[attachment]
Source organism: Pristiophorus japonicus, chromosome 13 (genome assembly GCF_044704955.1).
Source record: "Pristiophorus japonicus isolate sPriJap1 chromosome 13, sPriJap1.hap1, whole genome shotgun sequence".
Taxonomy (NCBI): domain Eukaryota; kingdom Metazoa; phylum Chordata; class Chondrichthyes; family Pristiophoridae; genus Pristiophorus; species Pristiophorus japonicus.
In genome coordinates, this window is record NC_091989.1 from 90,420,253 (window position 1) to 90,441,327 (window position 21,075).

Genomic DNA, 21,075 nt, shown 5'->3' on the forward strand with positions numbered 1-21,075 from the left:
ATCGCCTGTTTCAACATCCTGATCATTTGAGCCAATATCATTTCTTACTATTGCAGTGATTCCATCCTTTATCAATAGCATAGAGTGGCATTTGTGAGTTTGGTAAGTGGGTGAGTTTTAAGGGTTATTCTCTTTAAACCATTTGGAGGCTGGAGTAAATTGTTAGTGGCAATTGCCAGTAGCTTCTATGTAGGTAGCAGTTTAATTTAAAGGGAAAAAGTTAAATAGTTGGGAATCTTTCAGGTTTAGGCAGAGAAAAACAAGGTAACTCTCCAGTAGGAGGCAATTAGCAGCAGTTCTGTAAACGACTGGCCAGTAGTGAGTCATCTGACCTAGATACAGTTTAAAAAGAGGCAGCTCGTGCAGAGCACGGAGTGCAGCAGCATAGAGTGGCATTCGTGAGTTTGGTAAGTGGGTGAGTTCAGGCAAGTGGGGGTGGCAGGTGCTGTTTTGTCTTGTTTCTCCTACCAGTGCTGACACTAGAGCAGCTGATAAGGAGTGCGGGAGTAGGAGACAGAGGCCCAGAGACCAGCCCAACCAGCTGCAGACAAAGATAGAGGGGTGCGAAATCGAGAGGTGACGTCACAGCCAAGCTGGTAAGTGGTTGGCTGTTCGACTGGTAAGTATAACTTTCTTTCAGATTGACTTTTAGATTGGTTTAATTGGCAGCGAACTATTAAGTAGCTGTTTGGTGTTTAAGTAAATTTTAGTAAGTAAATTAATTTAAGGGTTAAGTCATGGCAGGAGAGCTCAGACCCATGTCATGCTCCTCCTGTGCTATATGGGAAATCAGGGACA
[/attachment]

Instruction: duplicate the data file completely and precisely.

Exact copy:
Source organism: Pristiophorus japonicus, chromosome 13 (genome assembly GCF_044704955.1).
Source record: "Pristiophorus japonicus isolate sPriJap1 chromosome 13, sPriJap1.hap1, whole genome shotgun sequence".
Taxonomy (NCBI): domain Eukaryota; kingdom Metazoa; phylum Chordata; class Chondrichthyes; family Pristiophoridae; genus Pristiophorus; species Pristiophorus japonicus.
In genome coordinates, this window is record NC_091989.1 from 90,420,253 (window position 1) to 90,441,327 (window position 21,075).

Genomic DNA, 21,075 nt, shown 5'->3' on the forward strand with positions numbered 1-21,075 from the left:
ATCGCCTGTTTCAACATCCTGATCATTTGAGCCAATATCATTTCTTACTATTGCAGTGATTCCATCCTTTATCAATAGCATAGAGTGGCATTTGTGAGTTTGGTAAGTGGGTGAGTTTTAAGGGTTATTCTCTTTAAACCATTTGGAGGCTGGAGTAAATTGTTAGTGGCAATTGCCAGTAGCTTCTATGTAGGTAGCAGTTTAATTTAAAGGGAAAAAGTTAAATAGTTGGGAATCTTTCAGGTTTAGGCAGAGAAAAACAAGGTAACTCTCCAGTAGGAGGCAATTAGCAGCAGTTCTGTAAACGACTGGCCAGTAGTGAGTCATCTGACCTAGATACAGTTTAAAAAGAGGCAGCTCGTGCAGAGCACGGAGTGCAGCAGCATAGAGTGGCATTCGTGAGTTTGGTAAGTGGGTGAGTTCAGGCAAGTGGGGGTGGCAGGTGCTGTTTTGTCTTGTTTCTCCTACCAGTGCTGACACTAGAGCAGCTGATAAGGAGTGCGGGAGTAGGAGACAGAGGCCCAGAGACCAGCCCAACCAGCTGCAGACAAAGATAGAGGGGTGCGAAATCGAGAGGTGACGTCACAGCCAAGCTGGTAAGTGGTTGGCTGTTCGACTGGTAAGTATAACTTTCTTTCAGATTGACTTTTAGATTGGTTTAATTGGCAGCGAACTATTAAGTAGCTGTTTGGTGTTTAAGTAAATTTTAGTAAGTAAATTAATTTAAGGGTTAAGTCATGGCAGGAGAGCTCAGACCCATGTCATGCTCCTCCTGTGCTATATGGGAAATCAGGGACA